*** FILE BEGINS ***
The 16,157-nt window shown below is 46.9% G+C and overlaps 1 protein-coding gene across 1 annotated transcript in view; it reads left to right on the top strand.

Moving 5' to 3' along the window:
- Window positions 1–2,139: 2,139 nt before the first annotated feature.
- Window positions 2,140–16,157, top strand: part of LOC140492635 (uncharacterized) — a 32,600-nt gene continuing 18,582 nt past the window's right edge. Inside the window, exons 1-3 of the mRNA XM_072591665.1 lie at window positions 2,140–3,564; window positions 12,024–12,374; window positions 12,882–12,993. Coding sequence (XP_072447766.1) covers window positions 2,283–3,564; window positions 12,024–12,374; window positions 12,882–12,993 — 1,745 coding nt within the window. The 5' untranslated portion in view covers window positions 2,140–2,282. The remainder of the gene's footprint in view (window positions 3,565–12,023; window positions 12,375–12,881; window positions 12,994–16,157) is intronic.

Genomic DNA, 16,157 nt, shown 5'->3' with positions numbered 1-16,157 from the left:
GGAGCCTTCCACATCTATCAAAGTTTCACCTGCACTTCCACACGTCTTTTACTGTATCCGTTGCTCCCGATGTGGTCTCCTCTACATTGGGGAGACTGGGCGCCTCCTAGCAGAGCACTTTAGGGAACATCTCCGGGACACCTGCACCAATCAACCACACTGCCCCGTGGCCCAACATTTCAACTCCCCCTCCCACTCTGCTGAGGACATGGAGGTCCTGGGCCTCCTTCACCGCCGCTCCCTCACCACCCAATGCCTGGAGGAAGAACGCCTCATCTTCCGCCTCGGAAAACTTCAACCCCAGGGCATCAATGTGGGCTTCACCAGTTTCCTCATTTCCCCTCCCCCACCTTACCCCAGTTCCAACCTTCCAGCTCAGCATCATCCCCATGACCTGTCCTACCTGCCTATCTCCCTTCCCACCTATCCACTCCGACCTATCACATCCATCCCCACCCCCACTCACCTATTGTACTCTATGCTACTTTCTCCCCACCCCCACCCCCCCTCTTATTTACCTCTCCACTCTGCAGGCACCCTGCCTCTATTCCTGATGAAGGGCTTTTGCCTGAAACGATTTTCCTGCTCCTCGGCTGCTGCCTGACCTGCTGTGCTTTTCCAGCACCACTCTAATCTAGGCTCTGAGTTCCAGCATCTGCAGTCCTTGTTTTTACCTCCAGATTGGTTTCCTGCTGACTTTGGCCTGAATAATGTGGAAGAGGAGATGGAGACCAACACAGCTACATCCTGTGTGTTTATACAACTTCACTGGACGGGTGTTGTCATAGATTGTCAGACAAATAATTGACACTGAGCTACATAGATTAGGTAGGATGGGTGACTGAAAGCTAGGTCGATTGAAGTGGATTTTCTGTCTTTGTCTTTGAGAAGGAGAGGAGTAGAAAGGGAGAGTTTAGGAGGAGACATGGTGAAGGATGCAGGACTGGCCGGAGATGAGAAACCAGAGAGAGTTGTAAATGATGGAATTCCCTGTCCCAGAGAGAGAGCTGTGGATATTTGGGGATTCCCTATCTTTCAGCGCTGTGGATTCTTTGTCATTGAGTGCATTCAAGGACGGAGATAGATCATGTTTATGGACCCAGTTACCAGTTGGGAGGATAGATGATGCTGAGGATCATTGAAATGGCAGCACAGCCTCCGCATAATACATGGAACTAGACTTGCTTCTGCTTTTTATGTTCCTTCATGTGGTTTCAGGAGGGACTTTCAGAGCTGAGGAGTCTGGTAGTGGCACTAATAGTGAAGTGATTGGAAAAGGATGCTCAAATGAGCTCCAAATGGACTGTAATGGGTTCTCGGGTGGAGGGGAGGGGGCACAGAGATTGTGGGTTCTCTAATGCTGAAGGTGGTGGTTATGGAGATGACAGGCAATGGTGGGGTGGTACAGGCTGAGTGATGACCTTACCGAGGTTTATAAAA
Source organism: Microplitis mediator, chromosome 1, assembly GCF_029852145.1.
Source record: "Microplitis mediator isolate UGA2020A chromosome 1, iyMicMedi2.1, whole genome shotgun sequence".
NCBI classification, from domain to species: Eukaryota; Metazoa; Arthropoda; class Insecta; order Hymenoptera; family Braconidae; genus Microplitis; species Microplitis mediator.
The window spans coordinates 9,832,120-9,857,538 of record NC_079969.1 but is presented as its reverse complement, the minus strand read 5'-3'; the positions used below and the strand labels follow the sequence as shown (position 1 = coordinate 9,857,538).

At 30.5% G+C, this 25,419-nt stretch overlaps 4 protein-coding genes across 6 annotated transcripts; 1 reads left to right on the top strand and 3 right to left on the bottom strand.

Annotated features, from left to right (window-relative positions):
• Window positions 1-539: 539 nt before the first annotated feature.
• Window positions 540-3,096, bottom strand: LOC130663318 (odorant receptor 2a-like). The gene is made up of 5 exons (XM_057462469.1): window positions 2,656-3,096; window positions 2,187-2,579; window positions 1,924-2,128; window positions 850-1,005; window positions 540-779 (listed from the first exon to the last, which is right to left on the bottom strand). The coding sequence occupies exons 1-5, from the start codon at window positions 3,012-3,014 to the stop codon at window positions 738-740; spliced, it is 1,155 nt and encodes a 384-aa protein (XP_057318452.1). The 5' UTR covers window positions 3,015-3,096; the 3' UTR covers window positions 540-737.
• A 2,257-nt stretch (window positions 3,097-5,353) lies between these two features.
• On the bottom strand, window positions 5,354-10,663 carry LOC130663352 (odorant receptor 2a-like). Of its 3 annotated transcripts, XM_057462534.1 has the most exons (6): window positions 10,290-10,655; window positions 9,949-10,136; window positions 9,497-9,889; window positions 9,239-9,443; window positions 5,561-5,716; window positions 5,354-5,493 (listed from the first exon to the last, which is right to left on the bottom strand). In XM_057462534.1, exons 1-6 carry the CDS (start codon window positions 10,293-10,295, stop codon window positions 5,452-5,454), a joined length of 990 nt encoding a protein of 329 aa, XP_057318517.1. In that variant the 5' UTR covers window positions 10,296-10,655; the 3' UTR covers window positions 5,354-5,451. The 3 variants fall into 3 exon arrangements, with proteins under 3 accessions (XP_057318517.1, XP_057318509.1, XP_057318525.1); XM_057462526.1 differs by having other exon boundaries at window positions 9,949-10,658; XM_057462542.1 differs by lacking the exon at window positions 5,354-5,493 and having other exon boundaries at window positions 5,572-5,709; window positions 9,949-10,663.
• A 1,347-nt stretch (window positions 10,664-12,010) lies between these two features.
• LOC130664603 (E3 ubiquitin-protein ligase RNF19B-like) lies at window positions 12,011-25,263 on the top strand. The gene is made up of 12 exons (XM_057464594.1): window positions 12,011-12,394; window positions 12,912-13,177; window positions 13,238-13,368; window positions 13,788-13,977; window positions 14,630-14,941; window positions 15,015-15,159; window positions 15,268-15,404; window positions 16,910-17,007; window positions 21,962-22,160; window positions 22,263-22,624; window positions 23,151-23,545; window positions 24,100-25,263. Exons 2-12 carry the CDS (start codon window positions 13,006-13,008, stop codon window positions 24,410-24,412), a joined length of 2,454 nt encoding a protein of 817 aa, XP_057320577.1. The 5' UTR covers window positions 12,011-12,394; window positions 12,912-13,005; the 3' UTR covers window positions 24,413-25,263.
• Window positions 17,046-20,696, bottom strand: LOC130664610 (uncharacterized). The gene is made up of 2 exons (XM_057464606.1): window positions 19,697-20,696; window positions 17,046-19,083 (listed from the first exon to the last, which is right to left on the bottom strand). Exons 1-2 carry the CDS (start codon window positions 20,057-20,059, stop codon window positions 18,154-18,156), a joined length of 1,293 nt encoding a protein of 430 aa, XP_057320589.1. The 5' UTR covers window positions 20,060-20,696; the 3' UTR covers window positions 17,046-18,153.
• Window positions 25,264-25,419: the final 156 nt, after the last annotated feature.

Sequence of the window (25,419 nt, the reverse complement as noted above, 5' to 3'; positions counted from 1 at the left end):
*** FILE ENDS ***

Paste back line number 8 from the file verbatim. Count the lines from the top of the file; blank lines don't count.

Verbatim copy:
Source record: "Microplitis mediator isolate UGA2020A chromosome 1, iyMicMedi2.1, whole genome shotgun sequence".